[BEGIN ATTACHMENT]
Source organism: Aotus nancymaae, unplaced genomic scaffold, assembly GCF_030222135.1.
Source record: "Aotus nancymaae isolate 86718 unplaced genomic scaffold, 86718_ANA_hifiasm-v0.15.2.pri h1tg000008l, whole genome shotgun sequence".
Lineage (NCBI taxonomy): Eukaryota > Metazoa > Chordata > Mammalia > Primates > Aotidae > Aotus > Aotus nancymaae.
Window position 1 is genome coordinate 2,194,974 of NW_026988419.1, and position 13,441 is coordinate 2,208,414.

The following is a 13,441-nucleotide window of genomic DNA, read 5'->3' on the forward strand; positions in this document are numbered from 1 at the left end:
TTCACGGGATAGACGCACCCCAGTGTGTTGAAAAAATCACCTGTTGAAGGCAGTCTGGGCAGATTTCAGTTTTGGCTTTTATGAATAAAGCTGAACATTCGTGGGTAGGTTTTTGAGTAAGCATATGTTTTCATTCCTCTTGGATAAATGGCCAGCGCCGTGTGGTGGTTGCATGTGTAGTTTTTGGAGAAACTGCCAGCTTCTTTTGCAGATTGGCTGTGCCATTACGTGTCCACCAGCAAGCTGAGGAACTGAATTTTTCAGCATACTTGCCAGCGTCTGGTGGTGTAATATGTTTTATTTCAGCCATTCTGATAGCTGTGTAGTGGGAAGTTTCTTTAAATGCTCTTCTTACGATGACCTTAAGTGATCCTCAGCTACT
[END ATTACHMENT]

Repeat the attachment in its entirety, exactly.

Source organism: Aotus nancymaae, unplaced genomic scaffold, assembly GCF_030222135.1.
Source record: "Aotus nancymaae isolate 86718 unplaced genomic scaffold, 86718_ANA_hifiasm-v0.15.2.pri h1tg000008l, whole genome shotgun sequence".
Lineage (NCBI taxonomy): Eukaryota > Metazoa > Chordata > Mammalia > Primates > Aotidae > Aotus > Aotus nancymaae.
Window position 1 is genome coordinate 2,194,974 of NW_026988419.1, and position 13,441 is coordinate 2,208,414.

The following is a 13,441-nucleotide window of genomic DNA, read 5'->3' on the forward strand; positions in this document are numbered from 1 at the left end:
TTCACGGGATAGACGCACCCCAGTGTGTTGAAAAAATCACCTGTTGAAGGCAGTCTGGGCAGATTTCAGTTTTGGCTTTTATGAATAAAGCTGAACATTCGTGGGTAGGTTTTTGAGTAAGCATATGTTTTCATTCCTCTTGGATAAATGGCCAGCGCCGTGTGGTGGTTGCATGTGTAGTTTTTGGAGAAACTGCCAGCTTCTTTTGCAGATTGGCTGTGCCATTACGTGTCCACCAGCAAGCTGAGGAACTGAATTTTTCAGCATACTTGCCAGCGTCTGGTGGTGTAATATGTTTTATTTCAGCCATTCTGATAGCTGTGTAGTGGGAAGTTTCTTTAAATGCTCTTCTTACGATGACCTTAAGTGATCCTCAGCTACT